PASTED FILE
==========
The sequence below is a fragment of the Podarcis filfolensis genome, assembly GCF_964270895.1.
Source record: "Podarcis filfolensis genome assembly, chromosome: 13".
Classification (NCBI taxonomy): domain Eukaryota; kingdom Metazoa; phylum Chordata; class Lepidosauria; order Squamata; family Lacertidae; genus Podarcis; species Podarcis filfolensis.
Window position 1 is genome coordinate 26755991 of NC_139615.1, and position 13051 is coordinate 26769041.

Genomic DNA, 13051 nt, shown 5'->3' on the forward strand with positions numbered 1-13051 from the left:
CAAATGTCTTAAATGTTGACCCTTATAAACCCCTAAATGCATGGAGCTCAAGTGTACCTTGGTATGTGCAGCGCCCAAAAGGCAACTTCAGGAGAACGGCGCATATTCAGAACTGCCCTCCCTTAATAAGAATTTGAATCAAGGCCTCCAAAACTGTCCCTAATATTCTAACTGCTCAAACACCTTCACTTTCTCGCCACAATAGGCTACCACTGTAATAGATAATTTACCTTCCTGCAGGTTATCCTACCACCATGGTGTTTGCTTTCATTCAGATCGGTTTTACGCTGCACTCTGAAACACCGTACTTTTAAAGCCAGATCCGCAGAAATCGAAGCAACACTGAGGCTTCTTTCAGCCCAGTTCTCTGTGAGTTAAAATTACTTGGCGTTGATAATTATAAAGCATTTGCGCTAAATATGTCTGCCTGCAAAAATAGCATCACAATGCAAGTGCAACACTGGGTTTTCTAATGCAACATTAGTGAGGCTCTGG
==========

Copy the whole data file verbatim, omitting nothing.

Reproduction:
The sequence below is a fragment of the Podarcis filfolensis genome, assembly GCF_964270895.1.
Source record: "Podarcis filfolensis genome assembly, chromosome: 13".
Classification (NCBI taxonomy): domain Eukaryota; kingdom Metazoa; phylum Chordata; class Lepidosauria; order Squamata; family Lacertidae; genus Podarcis; species Podarcis filfolensis.
Window position 1 is genome coordinate 26755991 of NC_139615.1, and position 13051 is coordinate 26769041.

Genomic DNA, 13051 nt, shown 5'->3' on the forward strand with positions numbered 1-13051 from the left:
CAAATGTCTTAAATGTTGACCCTTATAAACCCCTAAATGCATGGAGCTCAAGTGTACCTTGGTATGTGCAGCGCCCAAAAGGCAACTTCAGGAGAACGGCGCATATTCAGAACTGCCCTCCCTTAATAAGAATTTGAATCAAGGCCTCCAAAACTGTCCCTAATATTCTAACTGCTCAAACACCTTCACTTTCTCGCCACAATAGGCTACCACTGTAATAGATAATTTACCTTCCTGCAGGTTATCCTACCACCATGGTGTTTGCTTTCATTCAGATCGGTTTTACGCTGCACTCTGAAACACCGTACTTTTAAAGCCAGATCCGCAGAAATCGAAGCAACACTGAGGCTTCTTTCAGCCCAGTTCTCTGTGAGTTAAAATTACTTGGCGTTGATAATTATAAAGCATTTGCGCTAAATATGTCTGCCTGCAAAAATAGCATCACAATGCAAGTGCAACACTGGGTTTTCTAATGCAACATTAGTGAGGCTCTGG